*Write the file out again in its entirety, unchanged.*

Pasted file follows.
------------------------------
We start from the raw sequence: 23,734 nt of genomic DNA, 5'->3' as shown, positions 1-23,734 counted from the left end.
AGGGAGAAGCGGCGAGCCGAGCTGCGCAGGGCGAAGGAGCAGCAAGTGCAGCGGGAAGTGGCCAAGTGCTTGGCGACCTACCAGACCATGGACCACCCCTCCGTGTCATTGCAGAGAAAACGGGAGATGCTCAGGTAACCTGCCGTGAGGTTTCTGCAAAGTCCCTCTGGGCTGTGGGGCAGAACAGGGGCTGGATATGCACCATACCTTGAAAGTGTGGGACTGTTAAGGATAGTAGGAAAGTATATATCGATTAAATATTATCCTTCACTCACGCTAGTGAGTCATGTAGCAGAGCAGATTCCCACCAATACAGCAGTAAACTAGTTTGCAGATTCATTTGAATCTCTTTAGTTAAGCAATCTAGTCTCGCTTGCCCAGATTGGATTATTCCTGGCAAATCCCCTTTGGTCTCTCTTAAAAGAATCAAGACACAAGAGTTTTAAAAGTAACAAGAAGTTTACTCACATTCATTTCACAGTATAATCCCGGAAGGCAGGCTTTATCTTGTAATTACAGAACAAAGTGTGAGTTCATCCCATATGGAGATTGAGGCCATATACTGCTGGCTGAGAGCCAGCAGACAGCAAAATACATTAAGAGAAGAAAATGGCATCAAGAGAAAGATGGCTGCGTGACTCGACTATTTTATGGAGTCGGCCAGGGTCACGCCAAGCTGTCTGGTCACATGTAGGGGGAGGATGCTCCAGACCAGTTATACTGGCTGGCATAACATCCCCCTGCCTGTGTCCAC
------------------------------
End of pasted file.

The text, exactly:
We start from the raw sequence: 23,734 nt of genomic DNA, 5'->3' as shown, positions 1-23,734 counted from the left end.
AGGGAGAAGCGGCGAGCCGAGCTGCGCAGGGCGAAGGAGCAGCAAGTGCAGCGGGAAGTGGCCAAGTGCTTGGCGACCTACCAGACCATGGACCACCCCTCCGTGTCATTGCAGAGAAAACGGGAGATGCTCAGGTAACCTGCCGTGAGGTTTCTGCAAAGTCCCTCTGGGCTGTGGGGCAGAACAGGGGCTGGATATGCACCATACCTTGAAAGTGTGGGACTGTTAAGGATAGTAGGAAAGTATATATCGATTAAATATTATCCTTCACTCACGCTAGTGAGTCATGTAGCAGAGCAGATTCCCACCAATACAGCAGTAAACTAGTTTGCAGATTCATTTGAATCTCTTTAGTTAAGCAATCTAGTCTCGCTTGCCCAGATTGGATTATTCCTGGCAAATCCCCTTTGGTCTCTCTTAAAAGAATCAAGACACAAGAGTTTTAAAAGTAACAAGAAGTTTACTCACATTCATTTCACAGTATAATCCCGGAAGGCAGGCTTTATCTTGTAATTACAGAACAAAGTGTGAGTTCATCCCATATGGAGATTGAGGCCATATACTGCTGGCTGAGAGCCAGCAGACAGCAAAATACATTAAGAGAAGAAAATGGCATCAAGAGAAAGATGGCTGCGTGACTCGACTATTTTATGGAGTCGGCCAGGGTCACGCCAAGCTGTCTGGTCACATGTAGGGGGAGGATGCTCCAGACCAGTTATACTGGCTGGCATAACATCCCCCTGCCTGTGTCCAC